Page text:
I find myself on the road again, this time in Marietta, Ohio–which, like Prague (my January stop) has a river running through it. Two rivers, actually.

It is a little different in other ways, though.
(Employing the rhetorical figure of meiosis in the category of omission, understatement from our Rhetoric Flashcards.)

I stopped here once before–same hotel, right on the banks of the Ohio. Last time, the 2016 Presidential debates were on in the bar and I went down to hear what was said–both by the candidates and these people in the heartland–right here on the border of Ohio and West Virginia.
Last night, I listened to Part 2 of the Democratic candidates debate in the same hotel.

Politically, not much has changed.
(Rhetorical Figure: litotes, Category: omission, understatement in the negative)

As I listened to both parts one and two, I thought a lot about Hal and the Agincourt speech. About how the candidates did (and didn’t) engage with ethos, pathos, and logos. I found myself especially sensitive to the use of the singular pronoun versus the collective. When there were lots of “I’s, me’s, my’s”, I tuned out more than when I heard “our, the people, us”. In other words, when I was part of the story, I was more engaged. I cared.

I watched some other politicians speak earlier this week. As I sat in the preview of Julius Caesar last Tuesday (opens July 5!), I was struck by the way the singular and the collective change the room.

After Brutus and the other conspirators slay Caesar, they must answer for the crime to the irate crowd. Brutus approaches and begins:

Romans, countrymen, and lovers! hear me for my
cause, and be silent, that you may hear: believe me
for mine honour, and have respect to mine honour, that
you may believe: censure me in your wisdom, and
awake your senses, that you may the better judge.
If there be any in this assembly, any dear friend of
Caesar’s, to him I say, that Brutus’ love to Caesar
was no less than his. If then that friend demand
why Brutus rose against Caesar, this is my answer:
–Not that I loved Caesar less, but that I loved
Rome more. Had you rather Caesar were living and
die all slaves, than that Caesar were dead, to live
all free men? As Caesar loved me, I weep for him;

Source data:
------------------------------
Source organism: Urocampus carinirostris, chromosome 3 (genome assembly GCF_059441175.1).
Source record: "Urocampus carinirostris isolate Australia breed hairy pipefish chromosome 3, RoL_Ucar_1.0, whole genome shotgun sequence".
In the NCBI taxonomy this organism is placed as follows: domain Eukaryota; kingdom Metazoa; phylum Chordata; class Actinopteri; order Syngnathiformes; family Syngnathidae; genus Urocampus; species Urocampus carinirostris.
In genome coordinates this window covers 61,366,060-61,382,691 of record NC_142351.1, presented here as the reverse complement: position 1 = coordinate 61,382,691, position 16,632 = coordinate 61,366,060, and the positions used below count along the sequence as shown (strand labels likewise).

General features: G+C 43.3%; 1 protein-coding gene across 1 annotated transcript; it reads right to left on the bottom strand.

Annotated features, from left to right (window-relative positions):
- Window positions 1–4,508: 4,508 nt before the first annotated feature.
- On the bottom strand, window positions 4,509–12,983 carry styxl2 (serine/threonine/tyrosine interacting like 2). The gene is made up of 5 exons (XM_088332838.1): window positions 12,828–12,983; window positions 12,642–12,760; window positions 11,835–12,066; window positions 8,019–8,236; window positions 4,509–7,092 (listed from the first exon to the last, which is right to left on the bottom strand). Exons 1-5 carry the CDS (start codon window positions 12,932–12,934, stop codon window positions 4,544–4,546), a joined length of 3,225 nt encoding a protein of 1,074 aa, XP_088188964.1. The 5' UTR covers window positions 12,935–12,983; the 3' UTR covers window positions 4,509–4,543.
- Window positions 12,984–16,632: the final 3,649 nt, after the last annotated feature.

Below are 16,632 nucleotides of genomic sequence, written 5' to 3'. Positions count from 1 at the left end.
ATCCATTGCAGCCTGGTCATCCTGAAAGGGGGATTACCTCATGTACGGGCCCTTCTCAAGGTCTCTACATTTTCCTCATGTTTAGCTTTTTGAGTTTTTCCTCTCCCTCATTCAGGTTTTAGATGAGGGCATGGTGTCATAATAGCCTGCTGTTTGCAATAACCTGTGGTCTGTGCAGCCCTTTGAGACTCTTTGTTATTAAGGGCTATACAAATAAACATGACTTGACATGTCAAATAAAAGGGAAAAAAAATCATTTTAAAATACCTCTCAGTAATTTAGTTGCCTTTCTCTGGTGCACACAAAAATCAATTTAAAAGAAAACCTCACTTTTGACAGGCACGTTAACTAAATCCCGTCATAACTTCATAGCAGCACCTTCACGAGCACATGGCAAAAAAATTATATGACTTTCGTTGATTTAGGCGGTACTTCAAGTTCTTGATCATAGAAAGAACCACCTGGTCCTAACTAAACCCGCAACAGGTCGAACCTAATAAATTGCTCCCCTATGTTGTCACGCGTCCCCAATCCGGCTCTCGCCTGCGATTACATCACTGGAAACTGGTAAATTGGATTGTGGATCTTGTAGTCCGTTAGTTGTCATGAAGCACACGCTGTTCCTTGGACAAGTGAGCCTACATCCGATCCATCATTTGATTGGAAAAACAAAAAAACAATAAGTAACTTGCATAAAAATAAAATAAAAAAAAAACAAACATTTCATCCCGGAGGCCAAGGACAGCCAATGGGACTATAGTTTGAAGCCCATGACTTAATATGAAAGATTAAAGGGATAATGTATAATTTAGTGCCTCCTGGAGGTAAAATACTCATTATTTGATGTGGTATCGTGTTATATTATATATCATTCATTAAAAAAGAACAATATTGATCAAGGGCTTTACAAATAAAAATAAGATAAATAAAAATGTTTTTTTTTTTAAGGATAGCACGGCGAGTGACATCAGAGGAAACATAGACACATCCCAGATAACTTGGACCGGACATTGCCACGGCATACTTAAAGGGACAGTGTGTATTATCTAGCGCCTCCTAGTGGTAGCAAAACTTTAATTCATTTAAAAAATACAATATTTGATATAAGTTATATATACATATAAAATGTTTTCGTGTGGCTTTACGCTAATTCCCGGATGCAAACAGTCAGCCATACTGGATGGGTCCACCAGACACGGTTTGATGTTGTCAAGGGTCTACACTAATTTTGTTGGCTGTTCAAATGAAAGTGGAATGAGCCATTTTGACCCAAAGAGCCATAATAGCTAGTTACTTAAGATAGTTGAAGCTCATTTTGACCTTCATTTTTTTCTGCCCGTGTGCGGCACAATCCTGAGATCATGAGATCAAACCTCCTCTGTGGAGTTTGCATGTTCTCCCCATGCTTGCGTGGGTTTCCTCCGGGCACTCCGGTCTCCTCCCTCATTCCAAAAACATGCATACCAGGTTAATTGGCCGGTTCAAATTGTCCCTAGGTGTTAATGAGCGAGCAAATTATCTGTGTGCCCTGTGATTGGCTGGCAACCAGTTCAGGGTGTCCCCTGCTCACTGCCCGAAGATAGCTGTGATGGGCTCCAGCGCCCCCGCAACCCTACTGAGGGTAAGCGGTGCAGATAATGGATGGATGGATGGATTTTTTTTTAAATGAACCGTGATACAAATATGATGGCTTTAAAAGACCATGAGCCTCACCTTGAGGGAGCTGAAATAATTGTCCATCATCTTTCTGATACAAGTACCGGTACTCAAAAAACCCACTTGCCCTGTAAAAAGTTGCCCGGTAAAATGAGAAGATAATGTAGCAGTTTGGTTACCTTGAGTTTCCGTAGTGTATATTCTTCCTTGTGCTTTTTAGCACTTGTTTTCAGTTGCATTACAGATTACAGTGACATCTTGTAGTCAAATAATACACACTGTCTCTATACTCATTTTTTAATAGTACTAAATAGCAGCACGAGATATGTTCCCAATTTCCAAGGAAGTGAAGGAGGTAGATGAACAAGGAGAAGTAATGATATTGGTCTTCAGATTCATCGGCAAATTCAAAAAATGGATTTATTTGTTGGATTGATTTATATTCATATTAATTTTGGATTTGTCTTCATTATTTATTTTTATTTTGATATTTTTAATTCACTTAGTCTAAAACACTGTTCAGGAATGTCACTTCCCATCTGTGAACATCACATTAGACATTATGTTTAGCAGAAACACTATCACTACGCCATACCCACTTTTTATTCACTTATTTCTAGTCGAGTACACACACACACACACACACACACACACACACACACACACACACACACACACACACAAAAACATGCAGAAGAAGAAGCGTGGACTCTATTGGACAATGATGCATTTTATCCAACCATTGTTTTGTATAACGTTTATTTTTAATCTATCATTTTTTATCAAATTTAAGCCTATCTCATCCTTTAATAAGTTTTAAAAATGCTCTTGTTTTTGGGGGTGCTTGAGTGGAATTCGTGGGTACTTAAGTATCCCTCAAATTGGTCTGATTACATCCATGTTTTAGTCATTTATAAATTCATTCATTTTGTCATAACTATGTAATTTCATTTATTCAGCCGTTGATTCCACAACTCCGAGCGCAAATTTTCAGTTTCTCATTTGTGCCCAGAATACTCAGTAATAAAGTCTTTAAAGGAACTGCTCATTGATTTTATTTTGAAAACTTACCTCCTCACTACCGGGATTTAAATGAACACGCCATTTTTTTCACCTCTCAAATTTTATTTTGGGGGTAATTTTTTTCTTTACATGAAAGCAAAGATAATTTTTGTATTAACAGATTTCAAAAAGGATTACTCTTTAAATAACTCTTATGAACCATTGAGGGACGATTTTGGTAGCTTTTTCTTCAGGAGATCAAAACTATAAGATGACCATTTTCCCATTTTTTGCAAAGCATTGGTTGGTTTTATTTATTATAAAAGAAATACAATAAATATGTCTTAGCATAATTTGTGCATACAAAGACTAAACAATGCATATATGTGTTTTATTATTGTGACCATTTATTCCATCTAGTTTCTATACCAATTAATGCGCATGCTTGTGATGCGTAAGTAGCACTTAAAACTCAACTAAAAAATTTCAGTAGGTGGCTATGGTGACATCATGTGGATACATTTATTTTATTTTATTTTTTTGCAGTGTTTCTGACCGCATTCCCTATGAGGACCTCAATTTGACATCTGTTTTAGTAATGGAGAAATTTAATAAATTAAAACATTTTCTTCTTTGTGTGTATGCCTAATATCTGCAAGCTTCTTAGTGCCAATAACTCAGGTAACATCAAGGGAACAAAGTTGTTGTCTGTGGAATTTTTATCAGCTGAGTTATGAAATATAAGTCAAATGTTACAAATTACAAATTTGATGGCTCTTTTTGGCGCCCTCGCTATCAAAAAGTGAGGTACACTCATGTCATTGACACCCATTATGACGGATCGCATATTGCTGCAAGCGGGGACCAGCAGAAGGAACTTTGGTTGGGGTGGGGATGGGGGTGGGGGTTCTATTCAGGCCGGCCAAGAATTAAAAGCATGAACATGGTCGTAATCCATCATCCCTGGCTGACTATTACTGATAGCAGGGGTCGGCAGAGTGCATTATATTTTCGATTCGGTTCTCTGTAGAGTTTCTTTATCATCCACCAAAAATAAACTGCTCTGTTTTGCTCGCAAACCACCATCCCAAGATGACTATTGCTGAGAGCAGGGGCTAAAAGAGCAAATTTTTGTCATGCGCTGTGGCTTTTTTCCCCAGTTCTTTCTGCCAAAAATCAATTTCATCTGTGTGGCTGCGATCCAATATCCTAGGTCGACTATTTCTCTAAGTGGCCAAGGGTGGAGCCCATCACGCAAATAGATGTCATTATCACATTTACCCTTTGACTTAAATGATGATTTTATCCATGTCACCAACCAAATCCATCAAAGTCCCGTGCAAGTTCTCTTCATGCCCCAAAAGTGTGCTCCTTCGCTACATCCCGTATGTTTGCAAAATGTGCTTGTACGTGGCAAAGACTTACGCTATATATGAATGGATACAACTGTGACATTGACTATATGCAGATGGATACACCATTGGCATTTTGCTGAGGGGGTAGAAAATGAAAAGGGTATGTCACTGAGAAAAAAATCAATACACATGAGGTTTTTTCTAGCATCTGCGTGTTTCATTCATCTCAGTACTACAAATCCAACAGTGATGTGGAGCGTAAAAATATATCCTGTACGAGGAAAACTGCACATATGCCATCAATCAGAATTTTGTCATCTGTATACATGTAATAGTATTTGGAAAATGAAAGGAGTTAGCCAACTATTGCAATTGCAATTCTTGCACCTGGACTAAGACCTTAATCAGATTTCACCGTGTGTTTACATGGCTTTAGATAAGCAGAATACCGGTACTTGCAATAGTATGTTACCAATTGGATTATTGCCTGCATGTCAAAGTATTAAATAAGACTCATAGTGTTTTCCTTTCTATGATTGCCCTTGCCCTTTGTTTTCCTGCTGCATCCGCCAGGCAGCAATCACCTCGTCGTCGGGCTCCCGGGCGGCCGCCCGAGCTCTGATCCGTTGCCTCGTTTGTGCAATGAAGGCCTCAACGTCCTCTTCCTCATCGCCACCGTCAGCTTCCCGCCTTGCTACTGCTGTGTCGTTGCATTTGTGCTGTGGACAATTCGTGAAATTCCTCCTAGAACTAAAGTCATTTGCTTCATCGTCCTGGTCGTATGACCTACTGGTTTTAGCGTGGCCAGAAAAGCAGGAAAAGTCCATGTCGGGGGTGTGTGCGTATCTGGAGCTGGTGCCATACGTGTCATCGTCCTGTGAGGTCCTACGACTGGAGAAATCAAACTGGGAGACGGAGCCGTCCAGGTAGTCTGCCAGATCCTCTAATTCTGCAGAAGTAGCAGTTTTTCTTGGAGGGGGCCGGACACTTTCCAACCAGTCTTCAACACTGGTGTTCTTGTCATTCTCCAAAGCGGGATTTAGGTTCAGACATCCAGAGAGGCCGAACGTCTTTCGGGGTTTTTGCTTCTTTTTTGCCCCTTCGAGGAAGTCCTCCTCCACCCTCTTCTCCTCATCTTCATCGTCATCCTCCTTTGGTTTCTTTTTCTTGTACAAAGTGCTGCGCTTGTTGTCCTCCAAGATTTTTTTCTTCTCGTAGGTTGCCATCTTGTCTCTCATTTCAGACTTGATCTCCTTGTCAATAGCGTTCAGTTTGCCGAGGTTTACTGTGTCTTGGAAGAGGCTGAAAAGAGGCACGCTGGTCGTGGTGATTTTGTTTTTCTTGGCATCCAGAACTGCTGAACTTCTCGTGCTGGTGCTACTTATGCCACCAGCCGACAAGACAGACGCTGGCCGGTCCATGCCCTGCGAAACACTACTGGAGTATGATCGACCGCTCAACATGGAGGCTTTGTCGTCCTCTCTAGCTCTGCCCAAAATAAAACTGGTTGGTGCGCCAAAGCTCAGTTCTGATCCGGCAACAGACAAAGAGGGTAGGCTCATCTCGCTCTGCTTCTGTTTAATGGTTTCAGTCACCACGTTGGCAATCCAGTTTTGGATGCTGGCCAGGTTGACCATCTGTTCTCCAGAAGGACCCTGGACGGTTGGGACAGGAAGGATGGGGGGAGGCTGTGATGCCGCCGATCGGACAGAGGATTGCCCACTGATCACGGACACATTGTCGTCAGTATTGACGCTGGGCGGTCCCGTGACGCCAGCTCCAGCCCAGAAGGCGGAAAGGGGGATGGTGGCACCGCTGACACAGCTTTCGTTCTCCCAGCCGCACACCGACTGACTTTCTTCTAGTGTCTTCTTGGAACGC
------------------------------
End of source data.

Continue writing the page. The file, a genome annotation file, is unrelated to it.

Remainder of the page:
as he was fortunate, I rejoice at it; as he was
valiant, I honour him: but, as he was ambitious, I
slew him….

Noticeably, Brutus frames the speech in terms of him. It is in prose, so there is no indication of the stress for the personal pronouns he chooses, but the repetition of them–as well as the use of the third person, calls even more attention to Brutus the man, and leaves little space for the crowd to see themselves in what has happened. He does use erotema at the end (the fancy term for “rhetorical question”), but it is with questions that are impossible to affirm–leaving no actual space for audience response–though the act of questioning seems engaging, it is in fact the opposite.

Who is here so base that would be a
bondman? If any, speak; for him have I offended.
Who is here so rude that would not be a Roman? If
any, speak; for him have I offended. Who is here so
vile that will not love his country? If any, speak;
for him have I offended. I pause for a reply.

No one will raise their hand or say “yes” to becoming a slave, or agree that they are rude, or don’t love their country. It is a ruse. And, he continues the focus on himself–”have I offended”, “I pause…”.

Antony, on the other hand, takes another tactic.

Friends, Romans, countrymen, lend me your ears;
I come to bury Caesar, not to praise him.
The evil that men do lives after them;
The good is oft interred with their bones;
So let it be with Caesar. The noble Brutus
Hath told you Caesar was ambitious:
If it were so, it was a grievous fault,
And grievously hath Caesar answer’d it.
Here, under leave of Brutus and the rest–
For Brutus is an honourable man;
So are they all, all honourable men–
Come I to speak in Caesar’s funeral.
He was my friend, faithful and just to me:
But Brutus says he was ambitious;
And Brutus is an honourable man.
He hath brought many captives home to Rome
Whose ransoms did the general coffers fill:
Did this in Caesar seem ambitious?
When that the poor have cried, Caesar hath wept:
Ambition should be made of sterner stuff:
Yet Brutus says he was ambitious;
And Brutus is an honourable man.
You all did see that on the Lupercal
I thrice presented him a kingly crown,
Which he did thrice refuse: was this ambition?
Yet Brutus says he was ambitious;
And, sure, he is an honourable man.
I speak not to disprove what Brutus spoke,
But here I am to speak what I do know.
You all did love him once, not without cause:
What cause withholds you then, to mourn for him?
O judgment! thou art fled to brutish beasts,
And men have lost their reason….

Rather than demanding he be heard, as Brutus did, he asks that they lend ears. He lays down facts, (Casear filled the coffers of Rome, he cried with the poor, he refused to be made king) and then leaves the conclusions to them. The repetition of honor and ambition, like that of the personal pronoun above, shapes the message. For Brutus, the focus is on him, but Antony leaves conclusions to the people to whom he is speaking–which reinforces the faith her has in their intelligence and loyalty. When extended that faith, his audience concurs and supports his cause.

As the 2020 election heats up and the US citizenry hears from the candidates, I wonder how many will consider the lessons Shakespeare’s leaders provide. Making the choice to focus on the capability of the people to whom they speak, and to trust them with the facts and lead rather than demand may open minds and hearts as it did for Antony. Of course, he also had a will with lots of benefits to offer–but I’d suggest that he had them before he started to reveal all of the good that would result.